Whimbrel in Holloway's Dock – Clinton Whale
Kestrel – Jimmy Main
Despite a cold westerly wind and consistent drizzle, there was still a fair degree of fieldwork, although the returns were much reduced in comparison to yesterday. The Willow Warbler total just made double figures, while a Reed Warbler away from reeds on the Batters, 3 Yellow Wagtail at Stanpit, 2 Blackcap and 10 Wheatear make up the rest of the travelling passerines. Meanwhile, a Lesser Whitethroat was on Wick, but in a traditional nesting area so it may be planning on staying put. Also on the fields again, the pair of Bullfinch. To finish up, 4 Whimbrel and 12 Black-tailed Godwit were present, and the Mediterranean Gull tally came to 44 birds.
First- or second-summer male Pied Flycatcher – Chris Dresh
Male Redstart – Alan Hayden
...and one of the whiter-rumped Stonechat on Hengistbury – Clinton Whale
Whinchat on the Barn Field – Nick Whitehouse
Chiffchaff – Chris Dresh
The day was largely tainted by an uncomfortable northerly wind, but there is a reasonable amount to write about. The best was a Spoonbill that came in from the west, took a look at Stanpit, but decided to head on along the coast towards Hampshire. Meanwhile, the first in-harbour Little Tern was fishing off the tip off East Marsh. Passerine migrants were few and far between, although a Whinchat was on the Barn Field, ten or so Willow Warbler were returned and around a dozen Wheatear was reckoned to be on site. Overhead, singles of Yellow Wagtail and Swift checked in. A couple of visits to Fisherman’s Bank confirmed the Spotted Redshank has not yet departed, while 2 Common Sandpiper, a breeding-plumaged Grey Plover, 12 Bar-tailed Godwit, 6 Whimbrel, and 20 Dunlin were also noted. The post’s concluding miscellany comes from: 105 Mediterranean Gull, initially mostly west but later tending to the east, so some duplication cannot be ruled out; the Marsh Harrier seen early on from the Wooden Bridge; the pair of Bullfinch again on Wick; and a pair of lingering Teal at Stanpit.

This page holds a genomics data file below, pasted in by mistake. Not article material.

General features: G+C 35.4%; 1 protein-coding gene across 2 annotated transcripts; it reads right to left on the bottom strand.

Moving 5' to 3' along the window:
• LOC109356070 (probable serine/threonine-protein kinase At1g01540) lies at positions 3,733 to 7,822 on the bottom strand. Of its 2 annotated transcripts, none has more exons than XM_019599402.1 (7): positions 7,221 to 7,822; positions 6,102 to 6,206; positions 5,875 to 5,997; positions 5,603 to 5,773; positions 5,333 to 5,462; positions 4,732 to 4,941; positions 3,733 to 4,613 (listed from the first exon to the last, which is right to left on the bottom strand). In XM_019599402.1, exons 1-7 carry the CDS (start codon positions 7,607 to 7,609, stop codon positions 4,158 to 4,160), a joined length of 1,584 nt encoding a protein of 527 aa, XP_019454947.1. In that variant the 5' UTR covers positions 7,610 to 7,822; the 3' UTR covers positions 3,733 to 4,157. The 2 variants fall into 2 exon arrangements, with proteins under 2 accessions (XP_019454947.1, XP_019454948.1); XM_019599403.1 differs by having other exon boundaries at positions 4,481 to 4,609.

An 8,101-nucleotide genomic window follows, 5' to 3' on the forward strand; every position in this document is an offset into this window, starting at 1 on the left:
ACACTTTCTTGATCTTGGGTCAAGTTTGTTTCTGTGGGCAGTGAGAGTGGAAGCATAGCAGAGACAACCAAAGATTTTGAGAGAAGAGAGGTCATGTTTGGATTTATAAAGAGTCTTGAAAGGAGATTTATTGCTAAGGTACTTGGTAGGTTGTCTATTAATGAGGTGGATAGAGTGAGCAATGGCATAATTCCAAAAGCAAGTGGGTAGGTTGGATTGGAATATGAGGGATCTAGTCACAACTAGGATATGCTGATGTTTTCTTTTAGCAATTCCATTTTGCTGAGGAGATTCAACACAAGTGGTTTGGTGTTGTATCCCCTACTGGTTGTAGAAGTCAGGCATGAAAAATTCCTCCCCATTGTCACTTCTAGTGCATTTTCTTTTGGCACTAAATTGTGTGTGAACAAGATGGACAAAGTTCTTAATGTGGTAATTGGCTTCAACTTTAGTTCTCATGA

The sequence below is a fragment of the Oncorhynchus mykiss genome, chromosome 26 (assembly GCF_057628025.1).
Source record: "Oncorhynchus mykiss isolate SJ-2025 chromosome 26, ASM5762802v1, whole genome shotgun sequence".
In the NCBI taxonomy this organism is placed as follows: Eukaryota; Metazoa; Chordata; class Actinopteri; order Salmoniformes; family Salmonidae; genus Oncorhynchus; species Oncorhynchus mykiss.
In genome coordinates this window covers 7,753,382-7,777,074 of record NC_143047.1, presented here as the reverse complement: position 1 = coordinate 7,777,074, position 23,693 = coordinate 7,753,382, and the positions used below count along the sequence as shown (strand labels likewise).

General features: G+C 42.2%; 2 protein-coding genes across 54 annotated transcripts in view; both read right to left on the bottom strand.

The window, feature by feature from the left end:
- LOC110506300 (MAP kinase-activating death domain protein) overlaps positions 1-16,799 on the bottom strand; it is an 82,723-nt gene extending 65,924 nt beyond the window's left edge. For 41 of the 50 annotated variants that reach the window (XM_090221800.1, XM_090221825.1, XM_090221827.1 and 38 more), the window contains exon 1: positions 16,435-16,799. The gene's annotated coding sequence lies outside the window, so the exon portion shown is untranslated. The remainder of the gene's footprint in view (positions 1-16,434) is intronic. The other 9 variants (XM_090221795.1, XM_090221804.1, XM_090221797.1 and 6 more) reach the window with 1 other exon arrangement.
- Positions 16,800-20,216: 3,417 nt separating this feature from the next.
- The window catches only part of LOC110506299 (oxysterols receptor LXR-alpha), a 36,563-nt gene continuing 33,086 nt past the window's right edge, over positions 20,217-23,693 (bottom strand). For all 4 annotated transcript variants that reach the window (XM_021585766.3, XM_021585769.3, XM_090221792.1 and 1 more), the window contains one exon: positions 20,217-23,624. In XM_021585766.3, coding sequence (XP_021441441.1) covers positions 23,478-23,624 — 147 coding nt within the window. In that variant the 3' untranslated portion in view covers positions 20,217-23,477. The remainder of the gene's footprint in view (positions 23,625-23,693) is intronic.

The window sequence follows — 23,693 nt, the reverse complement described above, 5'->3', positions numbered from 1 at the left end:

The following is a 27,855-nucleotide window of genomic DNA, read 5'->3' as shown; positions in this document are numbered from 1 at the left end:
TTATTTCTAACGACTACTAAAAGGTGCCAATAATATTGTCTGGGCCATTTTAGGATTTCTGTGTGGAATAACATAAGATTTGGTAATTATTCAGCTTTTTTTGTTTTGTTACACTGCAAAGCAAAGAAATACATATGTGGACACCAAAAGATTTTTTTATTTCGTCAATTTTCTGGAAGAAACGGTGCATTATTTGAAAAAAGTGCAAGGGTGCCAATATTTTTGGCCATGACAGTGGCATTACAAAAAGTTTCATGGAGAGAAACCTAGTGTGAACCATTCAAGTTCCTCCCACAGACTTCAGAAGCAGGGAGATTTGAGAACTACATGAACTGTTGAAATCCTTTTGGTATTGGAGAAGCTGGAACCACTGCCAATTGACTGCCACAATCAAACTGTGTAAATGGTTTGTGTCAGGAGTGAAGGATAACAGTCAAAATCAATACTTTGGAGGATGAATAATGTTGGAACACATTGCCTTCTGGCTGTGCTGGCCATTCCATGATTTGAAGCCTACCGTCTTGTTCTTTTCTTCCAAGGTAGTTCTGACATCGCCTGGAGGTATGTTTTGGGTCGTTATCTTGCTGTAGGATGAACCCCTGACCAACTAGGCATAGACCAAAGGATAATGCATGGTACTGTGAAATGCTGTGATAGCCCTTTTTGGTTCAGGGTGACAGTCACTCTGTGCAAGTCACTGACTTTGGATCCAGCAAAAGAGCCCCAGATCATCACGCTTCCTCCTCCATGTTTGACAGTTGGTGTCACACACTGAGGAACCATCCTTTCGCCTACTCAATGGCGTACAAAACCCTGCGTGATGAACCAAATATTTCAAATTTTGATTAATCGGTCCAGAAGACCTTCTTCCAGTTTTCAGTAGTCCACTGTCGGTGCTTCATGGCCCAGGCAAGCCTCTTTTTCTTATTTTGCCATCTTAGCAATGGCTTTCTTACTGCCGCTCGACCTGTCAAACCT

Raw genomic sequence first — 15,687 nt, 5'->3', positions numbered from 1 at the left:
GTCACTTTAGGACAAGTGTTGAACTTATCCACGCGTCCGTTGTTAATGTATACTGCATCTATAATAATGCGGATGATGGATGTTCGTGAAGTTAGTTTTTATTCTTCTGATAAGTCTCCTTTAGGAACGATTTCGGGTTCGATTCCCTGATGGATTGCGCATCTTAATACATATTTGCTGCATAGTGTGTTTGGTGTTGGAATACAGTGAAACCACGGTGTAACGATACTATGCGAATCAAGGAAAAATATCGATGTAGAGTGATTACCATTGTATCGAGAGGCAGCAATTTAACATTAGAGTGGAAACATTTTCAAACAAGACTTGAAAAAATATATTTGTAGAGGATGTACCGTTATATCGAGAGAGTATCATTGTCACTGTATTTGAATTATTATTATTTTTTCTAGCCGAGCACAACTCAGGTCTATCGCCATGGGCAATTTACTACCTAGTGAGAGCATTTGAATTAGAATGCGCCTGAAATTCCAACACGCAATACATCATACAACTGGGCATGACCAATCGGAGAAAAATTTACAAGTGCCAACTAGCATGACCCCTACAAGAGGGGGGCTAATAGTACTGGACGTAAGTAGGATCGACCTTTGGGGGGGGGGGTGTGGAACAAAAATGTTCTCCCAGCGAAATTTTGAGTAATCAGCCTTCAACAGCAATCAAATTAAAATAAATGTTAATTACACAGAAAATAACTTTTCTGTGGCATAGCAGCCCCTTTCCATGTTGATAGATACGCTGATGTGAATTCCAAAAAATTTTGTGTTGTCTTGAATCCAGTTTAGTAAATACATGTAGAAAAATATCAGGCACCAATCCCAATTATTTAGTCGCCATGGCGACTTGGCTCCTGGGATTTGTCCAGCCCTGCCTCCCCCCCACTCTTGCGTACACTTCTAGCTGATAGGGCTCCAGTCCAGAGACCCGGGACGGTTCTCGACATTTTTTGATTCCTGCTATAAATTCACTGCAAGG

Additional news: a very obliging Cuckoo was by the Pod on Stanpit and a Little Gull was around Blackberry Point.
Blue Tit – Jimmy Main
There was just enough of an early dry spell to allow a reasonable list to be generated for the day, but once the rain set in it was pretty much a write-off. At Stanpit, in addition to a fine-looking Water Pipit on Central Marsh, there were a couple of reeling Grasshopper Warbler - one on Crouch Hill and one on Ashtree Meadow - plus a Yellow Wagtail briefly settled in the North Scrubs and two over, 5 Willow Warbler, a Reed Warbler and a Sedge Warbler. Also of real note was the settled Linnet flock on Crouch Hill, now reckoned to be around 60 birds. Meanwhile, a further 5 Willow Warbler were turned in from Wick. As we move towards the latter part of the month, the wader variety starts to build; today’s picks being: a Greenshank seen from both sides of the area; singles of Knot and Grey Plover east; 16 Whimbrel settled and 3 north; and 11 Bar-tailed Godwit plus 28 Dunlin around Stanpit Bight. The sea was again yielding little, just 3 Common Scoter east in an hour from Mudeford Quay, while the Mediterranean Gull day-tally is forty-two, a Peregrine moved over to the west and a couple of Raven were present.
A thanks to Bournemouth Water, the harbour-bed landowners, for their work this week in maintaining and and adding six buoys around the wildlife-sensitive area of Stanpit Bight.
Whitethroat – Jimmy Main (upper), Alan Crockard (centre) & Roger Howell
An early post tonight means that, other than several settled Whitethroat about the area, there is so far no news. An update may follow later this evening.
Update: for what it's worth; a personal 90 minutes at Mudeford
Quay this evening produced a heady 8 Whimbrel and 5 Common Tern.
Sand Martin – Jimmy Main
Blackcap – Chris Dresh (upper) & Alan Crockard
Wheatear – Chris Dresh
There was far less excitement today; the best of the passerines amongst modest numbers of the commoner species were a Redstart on Wick, a Whinchat on the Barn Field and twenty or so Wheatear spread across the site. An easterly wind, the longed-for direction in spring for passing seabirds, prompted a jaunt to the Beach Huts; but other than 9 Gannet, the highest total of those for weeks, just 26 Whimbrel, 30 Sandwich Tern and 2 Pintail were logged eastbound; plus a milling Fulmar. Overhead, however, there was a little more action with site-wide aggregates coming to: a Tree Pipit, 12 Yellow Wagtail, 5 Swift, 3 House Martin, 250 Swallow and 89 Linnet, all incoming; as well as a Greenshank, a Bar-tailed Godwit and 3 Sanderling seeming to arrive. Inside the harbour, there were a further 6 Bar-tailed Godwit, 4 Whimbrel, 22 Black-tailed Godwit and 4 Dunlin, along with two day-sleeping Common Gull, 2 Pintail and 6 Gadwall. Yet again, nearly all of the estimated 90 Mediterranean Gull moved west, as did plenty of uncounted Black-headed Gull as they have also been doing for the last couple of weeks; while the settled Linnet were remarked upon to have increased - as an example, a figure of forty coming from Stanpit.
Willow Warbler – Clinton Whale
Teal - still on site – Sarah Mitchell
...while these Great Crested Grebe are also notable for the date – Clinton Whale